Boris Muñoz is characteristically excellent in his treatment of the fall of Globovision to the Dark Side, in a post that covers all the story’s basics. And yet,...
Boris Muñoz is characteristically excellent in his treatment of the fall of Globovision to the Dark Side, in a post that covers all the story’s basics.
And yet, I couldn’t help but feel he’s doing his readers a subtle but serious disservice: his laser-like focus on Globovision obscures the broader trends in press freedom in the era of Communicational Hegemony, trends that go far beyond the fate of a single – if emblematic – TV channel.
Here, I gotta toot our own horn a bit: Gustavo Hernández Acevedo has been doing a tremendous job for Caracas Chronicles chasing down stories that capture the breadth of the onslaught, from the takeover of Cadena Capriles to the forced sales of hard-hitting regional tabloids like Maracaibo’s Versión Final and local player Global TV for the sin of carrying Henrique Capriles’s broadcasts to the way CONATEL blocked the sale of AtelTV to or any similar station out of opposition hands.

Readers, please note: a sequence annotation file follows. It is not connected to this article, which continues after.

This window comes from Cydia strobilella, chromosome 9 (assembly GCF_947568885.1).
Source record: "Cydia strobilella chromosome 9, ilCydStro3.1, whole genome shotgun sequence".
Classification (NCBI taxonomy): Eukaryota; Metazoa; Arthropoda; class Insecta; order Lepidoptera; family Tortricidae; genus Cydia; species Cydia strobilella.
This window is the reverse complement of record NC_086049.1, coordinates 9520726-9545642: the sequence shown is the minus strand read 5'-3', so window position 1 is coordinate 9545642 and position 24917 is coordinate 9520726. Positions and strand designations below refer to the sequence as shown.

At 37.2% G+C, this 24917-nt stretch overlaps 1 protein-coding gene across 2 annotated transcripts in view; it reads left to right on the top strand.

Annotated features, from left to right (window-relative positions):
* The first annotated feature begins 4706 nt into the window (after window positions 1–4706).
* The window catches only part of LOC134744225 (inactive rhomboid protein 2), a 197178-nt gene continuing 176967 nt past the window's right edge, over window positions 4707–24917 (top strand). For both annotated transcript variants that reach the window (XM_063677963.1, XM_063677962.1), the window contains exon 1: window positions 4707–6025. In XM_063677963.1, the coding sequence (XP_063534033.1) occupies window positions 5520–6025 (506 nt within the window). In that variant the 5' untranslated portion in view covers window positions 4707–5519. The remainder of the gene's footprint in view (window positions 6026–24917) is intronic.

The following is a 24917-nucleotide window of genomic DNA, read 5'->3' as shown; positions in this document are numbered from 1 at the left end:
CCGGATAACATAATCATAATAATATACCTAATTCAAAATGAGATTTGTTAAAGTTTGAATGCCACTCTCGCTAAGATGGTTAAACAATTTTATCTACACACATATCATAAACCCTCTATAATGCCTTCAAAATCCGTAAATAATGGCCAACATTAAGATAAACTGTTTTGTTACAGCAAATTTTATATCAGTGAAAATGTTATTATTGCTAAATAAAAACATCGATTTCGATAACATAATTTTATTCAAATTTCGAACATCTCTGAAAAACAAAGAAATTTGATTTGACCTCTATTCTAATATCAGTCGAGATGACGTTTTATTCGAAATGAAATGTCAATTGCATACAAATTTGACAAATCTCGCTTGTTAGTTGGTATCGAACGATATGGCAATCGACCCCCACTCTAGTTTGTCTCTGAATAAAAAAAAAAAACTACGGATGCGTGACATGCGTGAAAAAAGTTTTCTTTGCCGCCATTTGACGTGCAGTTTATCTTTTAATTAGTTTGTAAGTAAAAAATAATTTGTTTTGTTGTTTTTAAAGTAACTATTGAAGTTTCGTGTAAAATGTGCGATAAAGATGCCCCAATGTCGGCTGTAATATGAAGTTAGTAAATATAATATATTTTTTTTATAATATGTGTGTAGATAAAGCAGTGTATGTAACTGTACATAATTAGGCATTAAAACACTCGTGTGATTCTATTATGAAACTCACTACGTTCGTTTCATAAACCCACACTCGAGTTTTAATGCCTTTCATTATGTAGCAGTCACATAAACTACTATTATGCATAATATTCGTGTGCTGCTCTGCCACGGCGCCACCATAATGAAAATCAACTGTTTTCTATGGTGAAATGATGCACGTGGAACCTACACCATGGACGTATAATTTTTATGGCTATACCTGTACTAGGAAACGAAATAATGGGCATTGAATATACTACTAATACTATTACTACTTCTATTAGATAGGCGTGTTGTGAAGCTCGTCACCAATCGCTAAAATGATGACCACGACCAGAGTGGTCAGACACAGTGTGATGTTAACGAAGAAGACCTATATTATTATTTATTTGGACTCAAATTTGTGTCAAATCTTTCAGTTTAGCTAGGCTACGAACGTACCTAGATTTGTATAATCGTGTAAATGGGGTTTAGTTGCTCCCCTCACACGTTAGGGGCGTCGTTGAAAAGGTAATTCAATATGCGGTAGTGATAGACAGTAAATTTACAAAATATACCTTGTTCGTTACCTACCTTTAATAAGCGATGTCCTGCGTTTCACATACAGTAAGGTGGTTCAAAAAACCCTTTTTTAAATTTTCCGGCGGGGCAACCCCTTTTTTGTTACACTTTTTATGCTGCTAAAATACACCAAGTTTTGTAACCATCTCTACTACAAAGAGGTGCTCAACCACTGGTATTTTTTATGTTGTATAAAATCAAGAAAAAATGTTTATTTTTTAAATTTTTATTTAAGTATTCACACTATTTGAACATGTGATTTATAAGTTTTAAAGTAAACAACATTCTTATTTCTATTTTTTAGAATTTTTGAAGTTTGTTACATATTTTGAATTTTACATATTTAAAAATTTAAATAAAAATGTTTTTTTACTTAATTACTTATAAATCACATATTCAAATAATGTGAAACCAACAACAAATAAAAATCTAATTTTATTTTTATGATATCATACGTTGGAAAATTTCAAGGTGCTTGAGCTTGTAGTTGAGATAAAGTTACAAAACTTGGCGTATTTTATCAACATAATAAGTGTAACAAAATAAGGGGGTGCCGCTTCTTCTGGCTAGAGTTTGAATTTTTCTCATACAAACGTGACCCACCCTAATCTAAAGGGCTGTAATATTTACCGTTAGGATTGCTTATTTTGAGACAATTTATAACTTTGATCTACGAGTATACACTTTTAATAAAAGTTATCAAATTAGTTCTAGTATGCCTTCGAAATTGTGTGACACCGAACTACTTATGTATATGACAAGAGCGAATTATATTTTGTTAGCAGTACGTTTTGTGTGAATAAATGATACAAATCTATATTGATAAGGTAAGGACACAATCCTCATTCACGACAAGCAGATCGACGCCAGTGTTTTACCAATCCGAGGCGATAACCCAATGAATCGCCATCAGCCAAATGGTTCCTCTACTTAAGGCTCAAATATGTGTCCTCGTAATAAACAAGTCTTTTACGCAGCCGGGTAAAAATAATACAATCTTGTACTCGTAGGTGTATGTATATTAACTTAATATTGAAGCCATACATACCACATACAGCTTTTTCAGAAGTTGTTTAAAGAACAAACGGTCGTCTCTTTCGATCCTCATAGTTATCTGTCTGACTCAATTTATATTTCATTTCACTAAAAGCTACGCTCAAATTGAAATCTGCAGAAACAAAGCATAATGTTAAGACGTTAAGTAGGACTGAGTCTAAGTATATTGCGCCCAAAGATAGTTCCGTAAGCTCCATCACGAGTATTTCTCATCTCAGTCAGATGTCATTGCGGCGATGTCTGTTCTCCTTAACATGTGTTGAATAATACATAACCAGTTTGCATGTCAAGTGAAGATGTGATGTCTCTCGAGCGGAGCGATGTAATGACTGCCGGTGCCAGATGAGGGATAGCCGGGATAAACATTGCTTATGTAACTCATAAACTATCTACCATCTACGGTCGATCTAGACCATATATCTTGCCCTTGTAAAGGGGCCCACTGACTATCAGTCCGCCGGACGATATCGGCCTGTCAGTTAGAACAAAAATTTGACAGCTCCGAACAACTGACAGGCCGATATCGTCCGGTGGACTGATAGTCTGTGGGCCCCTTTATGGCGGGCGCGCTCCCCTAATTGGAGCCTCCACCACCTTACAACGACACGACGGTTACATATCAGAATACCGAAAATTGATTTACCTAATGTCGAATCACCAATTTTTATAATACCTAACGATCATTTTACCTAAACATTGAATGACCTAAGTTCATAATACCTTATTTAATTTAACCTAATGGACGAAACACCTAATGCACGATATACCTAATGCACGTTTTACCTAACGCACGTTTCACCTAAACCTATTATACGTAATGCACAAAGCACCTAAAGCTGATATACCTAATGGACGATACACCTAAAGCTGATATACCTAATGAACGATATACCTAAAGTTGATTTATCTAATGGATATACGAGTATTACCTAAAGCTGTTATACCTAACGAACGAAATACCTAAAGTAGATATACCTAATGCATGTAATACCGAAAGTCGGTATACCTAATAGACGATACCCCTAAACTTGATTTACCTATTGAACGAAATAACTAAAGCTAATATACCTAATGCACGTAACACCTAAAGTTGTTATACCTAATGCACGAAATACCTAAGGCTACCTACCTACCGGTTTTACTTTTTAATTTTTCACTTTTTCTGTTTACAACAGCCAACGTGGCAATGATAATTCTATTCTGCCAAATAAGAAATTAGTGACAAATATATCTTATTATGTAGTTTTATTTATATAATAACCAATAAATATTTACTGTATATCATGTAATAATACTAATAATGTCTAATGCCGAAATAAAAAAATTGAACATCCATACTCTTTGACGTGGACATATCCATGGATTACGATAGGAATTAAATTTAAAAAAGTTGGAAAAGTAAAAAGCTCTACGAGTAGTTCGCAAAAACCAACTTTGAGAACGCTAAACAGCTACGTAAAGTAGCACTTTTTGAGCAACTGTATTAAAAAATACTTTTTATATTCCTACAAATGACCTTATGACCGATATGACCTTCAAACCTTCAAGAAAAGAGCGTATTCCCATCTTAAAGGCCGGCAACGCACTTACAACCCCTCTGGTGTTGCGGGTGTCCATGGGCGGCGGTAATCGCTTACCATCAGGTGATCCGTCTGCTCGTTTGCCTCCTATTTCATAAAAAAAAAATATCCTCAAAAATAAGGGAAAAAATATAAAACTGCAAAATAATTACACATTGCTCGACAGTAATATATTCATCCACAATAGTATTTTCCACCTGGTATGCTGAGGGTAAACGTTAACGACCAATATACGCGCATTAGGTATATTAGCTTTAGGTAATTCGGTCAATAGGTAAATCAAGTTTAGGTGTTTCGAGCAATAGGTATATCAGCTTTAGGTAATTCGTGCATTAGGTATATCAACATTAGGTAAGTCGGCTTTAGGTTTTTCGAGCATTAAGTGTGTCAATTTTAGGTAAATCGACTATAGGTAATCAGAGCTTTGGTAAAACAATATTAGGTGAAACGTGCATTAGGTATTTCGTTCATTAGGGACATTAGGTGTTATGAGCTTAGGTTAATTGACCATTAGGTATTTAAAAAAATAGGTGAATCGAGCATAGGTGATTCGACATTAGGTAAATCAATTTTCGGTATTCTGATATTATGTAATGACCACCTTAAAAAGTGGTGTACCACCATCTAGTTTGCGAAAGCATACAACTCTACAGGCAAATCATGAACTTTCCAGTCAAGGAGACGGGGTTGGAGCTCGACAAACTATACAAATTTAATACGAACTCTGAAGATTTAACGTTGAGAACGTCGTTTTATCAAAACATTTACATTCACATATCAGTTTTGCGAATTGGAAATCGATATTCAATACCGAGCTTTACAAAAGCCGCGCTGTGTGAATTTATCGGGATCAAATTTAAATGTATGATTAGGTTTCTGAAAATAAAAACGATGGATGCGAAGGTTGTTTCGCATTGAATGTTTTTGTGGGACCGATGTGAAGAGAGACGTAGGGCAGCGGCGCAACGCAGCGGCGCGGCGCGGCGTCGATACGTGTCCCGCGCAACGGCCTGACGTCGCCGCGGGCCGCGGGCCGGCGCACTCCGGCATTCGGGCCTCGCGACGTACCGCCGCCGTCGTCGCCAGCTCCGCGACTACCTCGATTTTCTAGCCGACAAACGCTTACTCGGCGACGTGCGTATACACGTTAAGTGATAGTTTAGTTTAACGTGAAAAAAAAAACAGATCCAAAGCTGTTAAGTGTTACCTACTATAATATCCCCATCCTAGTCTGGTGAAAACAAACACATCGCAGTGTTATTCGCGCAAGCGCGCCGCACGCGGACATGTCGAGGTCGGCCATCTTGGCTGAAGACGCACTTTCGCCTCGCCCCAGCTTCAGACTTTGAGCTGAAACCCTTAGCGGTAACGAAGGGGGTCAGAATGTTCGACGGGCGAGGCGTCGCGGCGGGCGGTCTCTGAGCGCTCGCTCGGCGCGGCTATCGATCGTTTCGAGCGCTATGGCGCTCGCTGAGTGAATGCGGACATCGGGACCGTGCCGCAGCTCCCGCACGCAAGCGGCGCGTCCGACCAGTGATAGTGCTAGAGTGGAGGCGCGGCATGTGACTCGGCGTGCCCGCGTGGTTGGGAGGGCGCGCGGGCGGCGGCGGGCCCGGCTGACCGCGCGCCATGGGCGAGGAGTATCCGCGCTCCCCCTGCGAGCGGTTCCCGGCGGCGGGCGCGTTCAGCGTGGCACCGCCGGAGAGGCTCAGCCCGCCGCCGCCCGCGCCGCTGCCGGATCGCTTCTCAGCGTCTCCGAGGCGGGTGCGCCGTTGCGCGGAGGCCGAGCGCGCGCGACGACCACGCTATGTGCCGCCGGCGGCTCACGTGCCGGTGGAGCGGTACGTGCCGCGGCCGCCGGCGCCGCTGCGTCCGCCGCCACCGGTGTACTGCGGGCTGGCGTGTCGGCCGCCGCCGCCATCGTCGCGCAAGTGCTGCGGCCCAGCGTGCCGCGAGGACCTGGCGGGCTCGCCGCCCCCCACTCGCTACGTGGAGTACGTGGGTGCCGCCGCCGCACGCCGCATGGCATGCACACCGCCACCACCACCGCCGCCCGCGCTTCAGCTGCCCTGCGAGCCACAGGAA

These stories are less flashy than the Globovision story, but they paint in the detail that Boris just missed. The issue here isn’t about one station being bought or sold, it’s about a new, more aggressive interpretation of Communicational Hegemony: a multi-pronged attempt to just drive any kind of critical content off of the airways and even the printing presses.
The regional angle is especially important: national outlets like Globovision were never going to run down the kinds of local stories that Correo del Caroni or Version Final could be expected to cover. In chasing down local outlets, chavismo is closing down key mechanisms for accountability not just nationally but regionally too. A mayor or a governor in a state with no independent media acquires the kind of implicit immunity from scrutiny that can’t help but turn him into a tiny-tyrant. Just imagine what can happen when you have the likes of Adan Chávez running Barinas with nobody at all looking over his shoulder.
The story, in other ways, is both broader and deeper than Boris lets on. With 6to Poder now out of publication and its editor starving himself in detention, El Nacional under intense pressure and Correo del Caroni against the ropes, it’s easy to grasp the kind of media landscape postchavismo is aiming for…and it’s dePRAVDAd.
As it turns out, Valentina Lares’s readers in El Tiempo will be much better informed about this than Boris Muñoz’s in The New Yorker, just more grist to the mill of my latest theory: everything is better in Colombia.
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